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About 10yr ago I had a couple of then very expensive CNI dpss, one of 473nm and one of 593.5nm. I sold them on, which I now regret, wish I'd kept them. The orange one in particular was a very nice shade.

EDIT: I say then very expensive, but a quick look suggests they're now even more expensive if anything!
 
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Benm

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Well yeah, certainly the orange one would be something pretty rare to have, and there is no direct-diode available that produces 593 nm.

On the blue front i don't selling the 473 was a mistake as direct, single mode, diodes of similar color are now available on the market, and probably a lot cheaper per mW than the 473's ever were.

As in doubling 808 nm or light from any diode laser: This will always be troublesome, since you need very monochromatic light for the doubling process. The 1064 nm solid state laser is good enough to achieve this, and you can also have the doubler crystal -in- the 1064 nm lasing cavity, with a mirror on the output side that is very reflective to 1064 nm but transparant to 532 nm, so you keep the 1064 in the cavity due to the mirrors, giving it multiple chances to double in the crystal and then leave the cavity.

I guess this already sounds like a pretty complex setup, but it can be produced very cheaply and most 532 nm pointers work by this principle: the solid state laser and doubler crystal are a single assembly. Downside is that both are temperature sensitive, and their optimal efficiency may be at different temperatures. This is basically why handheld green lasers tend to do things like fluctuate in brightness and even mode hop. In a lab laser each component has thermal control and that gives you a really stable output.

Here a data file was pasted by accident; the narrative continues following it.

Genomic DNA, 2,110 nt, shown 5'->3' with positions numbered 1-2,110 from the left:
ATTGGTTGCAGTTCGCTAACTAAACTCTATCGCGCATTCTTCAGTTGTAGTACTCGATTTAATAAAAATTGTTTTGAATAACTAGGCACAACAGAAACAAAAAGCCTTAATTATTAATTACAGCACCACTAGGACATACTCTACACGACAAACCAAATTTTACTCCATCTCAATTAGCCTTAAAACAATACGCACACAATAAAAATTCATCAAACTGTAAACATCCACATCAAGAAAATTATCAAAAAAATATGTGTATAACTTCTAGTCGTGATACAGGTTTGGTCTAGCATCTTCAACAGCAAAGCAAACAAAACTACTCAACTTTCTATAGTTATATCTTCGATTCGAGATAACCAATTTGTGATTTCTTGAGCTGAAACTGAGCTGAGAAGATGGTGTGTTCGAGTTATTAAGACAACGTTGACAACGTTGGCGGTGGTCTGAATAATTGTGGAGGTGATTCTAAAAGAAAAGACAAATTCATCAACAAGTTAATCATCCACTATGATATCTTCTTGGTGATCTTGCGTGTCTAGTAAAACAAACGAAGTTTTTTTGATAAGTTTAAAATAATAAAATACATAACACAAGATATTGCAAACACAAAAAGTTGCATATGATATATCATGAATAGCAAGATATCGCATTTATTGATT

paul1598419

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Yeah, I've got a 473nm DPSS laser and a direct diode laser that measures 477nm. The head on my DPSS one is huge, but only puts out a maximum of 50 mW. My direct diode one is close to 130 mW. Much smaller too.
 
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As allready pointed out, your doubling crystal temperature needs to match the pumping wavelength, at the pumping light needs to be fairly narrow (~O.1 nm or so) or you will waste a lot of your pumping power. That's the reason why usually solid state lasers (DPSS) with narrow emmision lines are used in compact setups. But if you have more space (and money) you can build narrow pump sources from (1600nm to ~ 400nm) and you can buy crystals for these wavelength range too.

Singlemode
 
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Build quality is top-notch on the pocket series. I have two, fantastic little lasers.
Yes I'm considering getting a couple too. I was thinking definitely a 505, I love the look of that colour, and I'm sure it's even better in real life, as is the case most of the time with laser light, the camera rarely does it full justice.